“Tell me a story” is the first line of the first story in this collection by the Israeli author Etgar Keret—and, oh boy, does he ever deliver. Keret is our 21st-century Aesop.
Bringing up a child, lying to the boss, placing an order in a fast-food restaurant: in Etgar Keret's new collection, daily life is complicated, dangerous, and full of yearning. In stories described by the Guardian as “thought experiments,” the living and the dead, silent children and talking animals, dreams and waking life coexist in an uneasy world. Here, humor and a keen sense of the absurd become a tool for studying the chaos and randomness of everyday life.
Every one of the 34 stories in this collection punches above its weight, with riveting but recognizable characters, and plots that fly off to unpredictable places. It’s hard to imagine a better book for the strange moment we’re living through now.
Etgar Keret is an Israeli short story writer whose books have been published in more than 40 languages and made into dozens of short films. His titles include The Bus Driver Who Wanted to Be God, The Girl on the Fridge, Fly Already, and Suddenly, a Knock on the Door. Keret's work has appeared in the New Yorker, New York Times, Wall Street Journal, and Paris Review, among others. He’s the winner of the Charles Bronfman Prize, the Book Publishers Association’s Platinum Prize, France’s Chevallier Medallion, and Israel’s Prime Minister’s Prize and Ministry of Culture’s Cinema Prize.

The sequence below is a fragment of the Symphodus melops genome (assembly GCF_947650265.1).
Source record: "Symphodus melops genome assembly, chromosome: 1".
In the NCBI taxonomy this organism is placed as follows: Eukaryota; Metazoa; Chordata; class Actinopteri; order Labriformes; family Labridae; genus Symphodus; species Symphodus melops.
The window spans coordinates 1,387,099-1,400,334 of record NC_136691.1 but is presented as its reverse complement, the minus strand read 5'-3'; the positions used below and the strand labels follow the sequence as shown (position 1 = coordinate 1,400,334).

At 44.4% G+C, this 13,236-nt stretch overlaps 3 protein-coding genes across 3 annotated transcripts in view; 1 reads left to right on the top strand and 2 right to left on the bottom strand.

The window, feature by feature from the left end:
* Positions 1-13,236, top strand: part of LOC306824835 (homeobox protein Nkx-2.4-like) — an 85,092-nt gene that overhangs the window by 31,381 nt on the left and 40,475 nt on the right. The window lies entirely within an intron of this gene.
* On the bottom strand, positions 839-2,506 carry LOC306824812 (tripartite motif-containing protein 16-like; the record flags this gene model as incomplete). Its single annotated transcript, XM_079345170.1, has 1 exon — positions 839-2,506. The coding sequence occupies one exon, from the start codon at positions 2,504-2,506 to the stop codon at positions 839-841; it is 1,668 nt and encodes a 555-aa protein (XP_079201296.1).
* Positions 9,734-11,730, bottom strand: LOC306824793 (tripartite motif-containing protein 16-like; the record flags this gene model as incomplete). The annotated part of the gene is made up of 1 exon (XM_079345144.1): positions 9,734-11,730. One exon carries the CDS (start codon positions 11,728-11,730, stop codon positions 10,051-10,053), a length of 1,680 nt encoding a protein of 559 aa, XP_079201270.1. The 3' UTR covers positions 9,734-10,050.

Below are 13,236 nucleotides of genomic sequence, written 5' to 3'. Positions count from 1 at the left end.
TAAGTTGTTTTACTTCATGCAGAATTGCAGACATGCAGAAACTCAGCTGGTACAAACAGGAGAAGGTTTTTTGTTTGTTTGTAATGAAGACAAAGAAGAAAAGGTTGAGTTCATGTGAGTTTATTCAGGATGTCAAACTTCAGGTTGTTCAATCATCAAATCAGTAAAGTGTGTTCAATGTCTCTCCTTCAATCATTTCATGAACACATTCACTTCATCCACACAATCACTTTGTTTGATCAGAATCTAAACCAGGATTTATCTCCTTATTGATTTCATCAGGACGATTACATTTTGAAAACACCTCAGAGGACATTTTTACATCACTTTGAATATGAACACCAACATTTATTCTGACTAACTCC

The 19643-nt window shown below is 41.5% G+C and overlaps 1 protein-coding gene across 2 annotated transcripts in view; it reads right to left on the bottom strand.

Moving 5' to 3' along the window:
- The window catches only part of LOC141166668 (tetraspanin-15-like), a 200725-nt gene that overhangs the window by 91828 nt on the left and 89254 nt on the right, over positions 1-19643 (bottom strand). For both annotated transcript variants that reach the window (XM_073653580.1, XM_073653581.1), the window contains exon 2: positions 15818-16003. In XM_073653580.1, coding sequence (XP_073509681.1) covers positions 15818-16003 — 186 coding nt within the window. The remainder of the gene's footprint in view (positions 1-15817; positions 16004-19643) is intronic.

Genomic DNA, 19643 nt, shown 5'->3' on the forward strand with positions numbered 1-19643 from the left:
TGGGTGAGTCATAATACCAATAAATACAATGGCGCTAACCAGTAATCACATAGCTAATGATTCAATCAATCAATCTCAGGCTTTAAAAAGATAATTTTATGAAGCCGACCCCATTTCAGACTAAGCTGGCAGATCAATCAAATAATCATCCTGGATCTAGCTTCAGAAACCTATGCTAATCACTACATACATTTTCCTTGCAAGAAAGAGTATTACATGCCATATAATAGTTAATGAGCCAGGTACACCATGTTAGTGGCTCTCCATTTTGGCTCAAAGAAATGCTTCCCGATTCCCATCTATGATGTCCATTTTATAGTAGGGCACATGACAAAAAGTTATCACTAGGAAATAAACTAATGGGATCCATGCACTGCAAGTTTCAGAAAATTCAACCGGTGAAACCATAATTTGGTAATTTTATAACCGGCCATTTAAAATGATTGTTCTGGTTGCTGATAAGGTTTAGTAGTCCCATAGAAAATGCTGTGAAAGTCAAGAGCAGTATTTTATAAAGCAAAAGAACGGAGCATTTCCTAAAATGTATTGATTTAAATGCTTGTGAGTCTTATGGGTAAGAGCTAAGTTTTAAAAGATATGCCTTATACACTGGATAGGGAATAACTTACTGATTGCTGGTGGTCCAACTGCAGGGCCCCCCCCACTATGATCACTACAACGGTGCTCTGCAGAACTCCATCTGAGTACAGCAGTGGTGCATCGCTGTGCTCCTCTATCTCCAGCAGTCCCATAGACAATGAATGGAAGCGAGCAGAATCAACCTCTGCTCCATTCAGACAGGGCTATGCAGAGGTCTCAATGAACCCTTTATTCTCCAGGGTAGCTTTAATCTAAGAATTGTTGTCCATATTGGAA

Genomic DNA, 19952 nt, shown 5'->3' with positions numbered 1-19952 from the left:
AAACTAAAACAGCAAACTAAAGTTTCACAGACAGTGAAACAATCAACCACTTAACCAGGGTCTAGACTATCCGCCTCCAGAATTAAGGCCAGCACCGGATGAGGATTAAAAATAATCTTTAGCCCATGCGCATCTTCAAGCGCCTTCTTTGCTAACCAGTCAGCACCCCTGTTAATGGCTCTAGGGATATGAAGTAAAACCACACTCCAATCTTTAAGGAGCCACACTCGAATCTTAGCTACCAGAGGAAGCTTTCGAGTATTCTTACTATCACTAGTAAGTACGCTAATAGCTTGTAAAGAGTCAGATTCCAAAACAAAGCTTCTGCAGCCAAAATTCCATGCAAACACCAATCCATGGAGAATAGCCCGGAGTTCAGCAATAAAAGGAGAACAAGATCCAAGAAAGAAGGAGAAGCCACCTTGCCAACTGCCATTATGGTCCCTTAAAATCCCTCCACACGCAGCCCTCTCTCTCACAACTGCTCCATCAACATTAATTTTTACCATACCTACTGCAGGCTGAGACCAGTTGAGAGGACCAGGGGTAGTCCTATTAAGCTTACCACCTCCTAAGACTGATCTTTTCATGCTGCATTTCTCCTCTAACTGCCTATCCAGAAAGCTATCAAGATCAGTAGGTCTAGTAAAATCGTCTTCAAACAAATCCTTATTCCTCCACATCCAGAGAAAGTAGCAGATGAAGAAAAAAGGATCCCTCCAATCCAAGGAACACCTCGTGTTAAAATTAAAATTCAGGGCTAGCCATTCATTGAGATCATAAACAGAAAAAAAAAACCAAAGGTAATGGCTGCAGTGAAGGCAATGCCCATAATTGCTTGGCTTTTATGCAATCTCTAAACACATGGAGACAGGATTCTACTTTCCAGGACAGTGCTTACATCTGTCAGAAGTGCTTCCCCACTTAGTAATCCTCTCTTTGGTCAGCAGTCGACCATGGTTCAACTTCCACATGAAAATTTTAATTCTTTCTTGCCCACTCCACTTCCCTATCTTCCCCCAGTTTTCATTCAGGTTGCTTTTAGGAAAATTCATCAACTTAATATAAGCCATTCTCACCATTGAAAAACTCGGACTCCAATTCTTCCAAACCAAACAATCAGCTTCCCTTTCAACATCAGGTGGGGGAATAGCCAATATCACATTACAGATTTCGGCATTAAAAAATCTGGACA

Order the book now at a discount from the Colgate Bookstore.
Listen to Jennifer Brice, associate professor of English, in conversation with the author as well as one or more colleagues.
Greg Ames is an associate professor of English at Colgate. He is the author of two books, Buffalo Lockjaw, a novel that won an NAIBA Book of the Year Award, and Funeral Platter, a collection of 20 short stories, including “Benefactor,” which was featured on NPR’s Selected Shorts. His work has appeared in Best American Nonrequired Reading, Southern Review, McSweeney’s, The Sun, Catapult, and North American Review, among many others.
Enrich Your Reading Experience
- Etgar Keret’s collection Suddenly, a Knock On the Door won’t make readers laugh out loud, and that’s a good thing, according to this Guardian review.
- Sometimes less IS more—NPR on the economics of Etgar Keret’s story collection
- The topicality of Etgar Keret’s satire transcends the real-world boundaries of time and space, notes this review by the Los Angeles Times.
- The unorthodox writing of Etgar Keret often rejects reality in unconventional ways, writes the New York Times.
- According to Etgar Keret, writing is “anything but practical or rational.”
It began with a kiss. It almost always begins with a kiss.Etgar Keret
Living Writers is put on by the Department of English at Colgate University with generous support from the Olive B. O'Connor Fund as well as the President and Provost/Dean of the Faculty. This event is co-sponsored by the Program in Jewish Studies, with support from the Lautenberg Fund.